Researchers have discovered a single gene mutation responsible for Hutchinson-Gilford progeria syndrome. The gene is known as lamin A (LMNA), which makes a protein necessary for holding the center (nucleus) of a cell together. Researchers believe the genetic mutation renders cells unstable, which appears to lead to progeria's characteristic aging process.
Unlike many genetic mutations, Hutchinson-Gilford progeria isn't passed down in families. Rather, the gene change is a chance occurrence that researchers believe affects a single sperm or egg just before conception. Neither parent is a carrier, so the mutations in the children's genes are new (de novo).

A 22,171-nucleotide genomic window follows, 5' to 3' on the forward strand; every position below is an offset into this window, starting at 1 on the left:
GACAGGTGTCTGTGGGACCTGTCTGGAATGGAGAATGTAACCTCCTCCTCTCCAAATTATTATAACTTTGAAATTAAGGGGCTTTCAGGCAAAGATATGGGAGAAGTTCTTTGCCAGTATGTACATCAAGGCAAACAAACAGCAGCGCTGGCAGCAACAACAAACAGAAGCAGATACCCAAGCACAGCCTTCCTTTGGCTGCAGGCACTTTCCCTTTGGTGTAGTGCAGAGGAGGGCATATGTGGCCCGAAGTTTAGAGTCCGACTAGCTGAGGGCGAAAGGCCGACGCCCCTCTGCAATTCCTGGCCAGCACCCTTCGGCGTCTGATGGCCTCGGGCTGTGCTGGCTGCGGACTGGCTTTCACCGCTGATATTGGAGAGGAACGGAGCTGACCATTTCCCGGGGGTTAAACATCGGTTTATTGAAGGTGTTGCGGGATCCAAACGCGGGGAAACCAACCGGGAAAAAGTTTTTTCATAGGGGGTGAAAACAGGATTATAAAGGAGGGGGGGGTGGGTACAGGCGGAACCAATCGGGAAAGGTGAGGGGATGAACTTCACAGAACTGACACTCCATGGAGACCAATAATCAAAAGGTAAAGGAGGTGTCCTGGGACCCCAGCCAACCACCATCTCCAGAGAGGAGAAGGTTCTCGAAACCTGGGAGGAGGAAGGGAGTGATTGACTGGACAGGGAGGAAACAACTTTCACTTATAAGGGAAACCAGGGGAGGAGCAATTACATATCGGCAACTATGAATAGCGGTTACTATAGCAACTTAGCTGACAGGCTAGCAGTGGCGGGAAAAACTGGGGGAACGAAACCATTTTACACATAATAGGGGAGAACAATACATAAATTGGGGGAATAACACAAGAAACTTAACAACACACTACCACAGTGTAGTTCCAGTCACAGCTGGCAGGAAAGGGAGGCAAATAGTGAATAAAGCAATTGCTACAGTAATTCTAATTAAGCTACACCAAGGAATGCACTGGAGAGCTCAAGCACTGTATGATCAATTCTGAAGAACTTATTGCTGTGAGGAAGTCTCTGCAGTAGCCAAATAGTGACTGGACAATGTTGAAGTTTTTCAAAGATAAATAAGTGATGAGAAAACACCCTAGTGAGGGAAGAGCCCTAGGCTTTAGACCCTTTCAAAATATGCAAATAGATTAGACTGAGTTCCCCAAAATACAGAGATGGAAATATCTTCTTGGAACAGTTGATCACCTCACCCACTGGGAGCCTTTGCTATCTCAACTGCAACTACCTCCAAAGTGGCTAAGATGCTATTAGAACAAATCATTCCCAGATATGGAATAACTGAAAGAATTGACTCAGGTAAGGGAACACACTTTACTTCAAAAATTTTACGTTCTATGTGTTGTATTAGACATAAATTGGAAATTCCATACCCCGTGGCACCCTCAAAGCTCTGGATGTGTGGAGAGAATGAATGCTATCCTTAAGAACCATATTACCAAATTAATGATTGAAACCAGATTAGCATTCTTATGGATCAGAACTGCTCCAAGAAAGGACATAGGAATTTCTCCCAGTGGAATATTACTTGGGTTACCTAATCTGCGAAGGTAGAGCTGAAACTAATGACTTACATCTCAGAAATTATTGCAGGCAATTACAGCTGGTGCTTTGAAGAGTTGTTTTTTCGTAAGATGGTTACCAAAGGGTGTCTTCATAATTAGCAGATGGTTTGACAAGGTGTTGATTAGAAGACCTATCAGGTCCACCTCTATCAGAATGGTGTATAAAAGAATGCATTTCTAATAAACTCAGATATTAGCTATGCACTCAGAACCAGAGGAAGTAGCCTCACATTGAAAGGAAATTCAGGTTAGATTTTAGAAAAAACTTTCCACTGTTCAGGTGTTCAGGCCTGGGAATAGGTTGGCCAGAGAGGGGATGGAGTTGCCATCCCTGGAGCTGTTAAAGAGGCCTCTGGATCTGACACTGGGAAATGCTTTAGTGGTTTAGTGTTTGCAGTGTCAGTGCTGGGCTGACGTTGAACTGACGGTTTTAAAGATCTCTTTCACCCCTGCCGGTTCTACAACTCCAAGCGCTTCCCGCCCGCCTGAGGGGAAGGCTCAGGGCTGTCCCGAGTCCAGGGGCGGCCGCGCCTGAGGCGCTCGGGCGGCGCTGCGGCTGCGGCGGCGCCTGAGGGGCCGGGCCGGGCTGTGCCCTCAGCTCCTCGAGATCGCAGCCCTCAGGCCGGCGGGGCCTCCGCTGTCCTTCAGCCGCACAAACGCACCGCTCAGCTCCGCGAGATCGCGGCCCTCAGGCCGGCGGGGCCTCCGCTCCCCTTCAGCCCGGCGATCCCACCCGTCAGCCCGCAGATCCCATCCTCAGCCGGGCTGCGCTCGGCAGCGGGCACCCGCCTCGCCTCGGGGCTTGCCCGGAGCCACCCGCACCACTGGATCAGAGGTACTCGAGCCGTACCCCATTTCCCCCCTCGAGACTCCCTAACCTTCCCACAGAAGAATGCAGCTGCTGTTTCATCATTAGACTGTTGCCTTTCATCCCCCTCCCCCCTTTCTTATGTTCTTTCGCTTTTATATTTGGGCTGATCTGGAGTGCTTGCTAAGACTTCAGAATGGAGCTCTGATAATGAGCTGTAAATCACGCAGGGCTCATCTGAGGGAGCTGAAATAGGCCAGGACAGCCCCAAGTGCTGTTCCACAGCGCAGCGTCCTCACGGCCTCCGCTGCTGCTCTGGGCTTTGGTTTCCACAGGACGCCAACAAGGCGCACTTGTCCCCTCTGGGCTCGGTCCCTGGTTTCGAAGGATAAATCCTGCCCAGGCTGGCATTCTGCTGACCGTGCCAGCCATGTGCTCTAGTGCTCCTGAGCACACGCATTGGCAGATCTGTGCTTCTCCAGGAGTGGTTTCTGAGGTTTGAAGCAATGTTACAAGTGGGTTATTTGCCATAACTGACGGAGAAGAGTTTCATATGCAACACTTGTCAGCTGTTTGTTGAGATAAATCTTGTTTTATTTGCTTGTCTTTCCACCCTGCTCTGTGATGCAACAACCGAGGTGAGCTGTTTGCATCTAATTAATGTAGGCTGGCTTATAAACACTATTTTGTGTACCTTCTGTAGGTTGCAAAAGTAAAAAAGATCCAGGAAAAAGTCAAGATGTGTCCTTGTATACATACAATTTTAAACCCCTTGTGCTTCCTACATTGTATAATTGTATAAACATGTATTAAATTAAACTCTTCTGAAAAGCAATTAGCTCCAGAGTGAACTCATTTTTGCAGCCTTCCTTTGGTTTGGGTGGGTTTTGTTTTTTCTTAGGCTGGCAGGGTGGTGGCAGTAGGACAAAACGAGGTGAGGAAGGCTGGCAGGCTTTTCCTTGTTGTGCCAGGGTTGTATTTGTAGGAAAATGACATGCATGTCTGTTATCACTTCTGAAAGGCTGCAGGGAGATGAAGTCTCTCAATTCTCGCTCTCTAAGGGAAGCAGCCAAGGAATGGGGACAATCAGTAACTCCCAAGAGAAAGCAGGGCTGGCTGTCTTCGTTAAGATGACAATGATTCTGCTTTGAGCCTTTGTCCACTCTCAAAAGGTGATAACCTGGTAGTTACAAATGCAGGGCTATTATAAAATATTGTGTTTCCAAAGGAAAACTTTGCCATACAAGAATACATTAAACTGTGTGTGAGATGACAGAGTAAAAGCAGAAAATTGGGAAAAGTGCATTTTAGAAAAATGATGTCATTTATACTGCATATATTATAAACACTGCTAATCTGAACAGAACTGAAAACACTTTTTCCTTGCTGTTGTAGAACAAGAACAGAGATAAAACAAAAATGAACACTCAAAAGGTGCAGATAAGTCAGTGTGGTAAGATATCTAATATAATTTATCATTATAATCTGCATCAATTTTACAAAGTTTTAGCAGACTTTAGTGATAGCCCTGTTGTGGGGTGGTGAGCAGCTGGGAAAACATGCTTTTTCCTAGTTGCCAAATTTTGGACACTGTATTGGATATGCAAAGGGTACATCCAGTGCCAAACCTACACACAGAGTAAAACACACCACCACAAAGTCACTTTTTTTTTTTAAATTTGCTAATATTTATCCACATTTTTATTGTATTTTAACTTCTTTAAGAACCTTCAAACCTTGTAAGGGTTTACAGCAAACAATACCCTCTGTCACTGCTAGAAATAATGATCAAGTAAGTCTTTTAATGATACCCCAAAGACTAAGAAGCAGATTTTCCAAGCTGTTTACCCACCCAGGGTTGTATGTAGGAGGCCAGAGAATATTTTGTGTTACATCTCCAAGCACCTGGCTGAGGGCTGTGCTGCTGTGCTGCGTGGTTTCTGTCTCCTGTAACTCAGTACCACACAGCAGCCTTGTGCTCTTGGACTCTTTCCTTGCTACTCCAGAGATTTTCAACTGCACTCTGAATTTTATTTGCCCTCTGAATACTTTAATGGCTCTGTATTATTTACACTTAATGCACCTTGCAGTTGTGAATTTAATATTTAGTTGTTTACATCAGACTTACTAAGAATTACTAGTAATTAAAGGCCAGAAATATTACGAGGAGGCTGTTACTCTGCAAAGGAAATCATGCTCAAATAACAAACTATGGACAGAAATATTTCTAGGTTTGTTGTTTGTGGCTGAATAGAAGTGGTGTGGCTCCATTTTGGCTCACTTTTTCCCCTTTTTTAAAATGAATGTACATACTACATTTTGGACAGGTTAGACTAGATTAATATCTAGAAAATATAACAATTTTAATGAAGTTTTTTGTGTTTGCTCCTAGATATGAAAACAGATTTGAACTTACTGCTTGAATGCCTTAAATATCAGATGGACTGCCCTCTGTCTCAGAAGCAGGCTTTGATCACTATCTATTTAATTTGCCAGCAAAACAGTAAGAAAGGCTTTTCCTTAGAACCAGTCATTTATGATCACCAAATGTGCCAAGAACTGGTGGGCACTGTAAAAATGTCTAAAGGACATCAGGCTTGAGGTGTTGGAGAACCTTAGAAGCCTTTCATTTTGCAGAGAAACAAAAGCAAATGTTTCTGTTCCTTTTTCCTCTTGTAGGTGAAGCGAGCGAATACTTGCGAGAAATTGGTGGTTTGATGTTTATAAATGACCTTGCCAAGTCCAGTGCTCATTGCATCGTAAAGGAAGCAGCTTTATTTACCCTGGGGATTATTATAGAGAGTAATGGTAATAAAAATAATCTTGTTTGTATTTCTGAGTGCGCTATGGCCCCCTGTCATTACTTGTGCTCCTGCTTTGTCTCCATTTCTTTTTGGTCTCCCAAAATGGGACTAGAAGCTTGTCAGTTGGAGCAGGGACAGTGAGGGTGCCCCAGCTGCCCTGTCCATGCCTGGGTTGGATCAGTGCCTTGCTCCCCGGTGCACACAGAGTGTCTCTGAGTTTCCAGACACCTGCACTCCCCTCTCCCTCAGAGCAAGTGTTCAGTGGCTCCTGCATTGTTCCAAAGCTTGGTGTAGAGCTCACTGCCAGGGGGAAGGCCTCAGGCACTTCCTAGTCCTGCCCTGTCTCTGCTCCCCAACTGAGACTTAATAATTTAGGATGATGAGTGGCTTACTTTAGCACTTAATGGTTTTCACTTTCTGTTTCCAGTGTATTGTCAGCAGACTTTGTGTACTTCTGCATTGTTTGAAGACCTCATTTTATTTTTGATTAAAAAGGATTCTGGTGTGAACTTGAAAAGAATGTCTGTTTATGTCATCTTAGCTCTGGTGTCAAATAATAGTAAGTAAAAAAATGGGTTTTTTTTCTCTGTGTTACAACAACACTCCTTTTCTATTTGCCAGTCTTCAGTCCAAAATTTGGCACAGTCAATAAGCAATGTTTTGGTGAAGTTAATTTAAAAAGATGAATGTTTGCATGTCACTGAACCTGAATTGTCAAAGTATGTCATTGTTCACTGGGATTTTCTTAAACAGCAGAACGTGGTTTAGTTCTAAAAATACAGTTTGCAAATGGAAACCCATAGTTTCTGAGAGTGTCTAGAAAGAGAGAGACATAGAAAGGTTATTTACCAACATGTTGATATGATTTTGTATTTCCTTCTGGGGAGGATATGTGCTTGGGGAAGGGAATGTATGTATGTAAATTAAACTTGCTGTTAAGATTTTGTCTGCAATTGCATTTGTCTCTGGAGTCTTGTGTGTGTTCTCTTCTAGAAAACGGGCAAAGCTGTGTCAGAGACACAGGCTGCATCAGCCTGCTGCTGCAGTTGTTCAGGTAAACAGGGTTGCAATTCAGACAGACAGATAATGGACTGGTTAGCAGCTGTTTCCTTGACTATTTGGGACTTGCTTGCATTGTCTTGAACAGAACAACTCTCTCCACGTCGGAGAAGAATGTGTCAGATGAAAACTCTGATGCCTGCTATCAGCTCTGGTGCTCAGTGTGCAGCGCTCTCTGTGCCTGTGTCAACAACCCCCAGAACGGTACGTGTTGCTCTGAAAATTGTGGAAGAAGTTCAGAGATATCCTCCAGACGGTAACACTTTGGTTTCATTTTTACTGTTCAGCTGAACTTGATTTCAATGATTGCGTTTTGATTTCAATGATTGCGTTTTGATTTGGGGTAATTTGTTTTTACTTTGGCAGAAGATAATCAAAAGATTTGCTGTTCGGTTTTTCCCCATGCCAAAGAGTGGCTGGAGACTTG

Other similar syndromes
There are, however, other progeroid syndromes that run in families. They include Wiedemann-Rautenstrauch syndrome and Werner syndrome. In Wiedemann-Rautenstrauch syndrome, also known as neonatal progeroid syndrome, onset of aging begins in the womb, and signs and symptoms are apparent at birth. Werner syndrome begins in adolescence or early adulthood. These inherited progeroid syndromes also cause rapid aging and shortened life span.
Apr. 23, 2011
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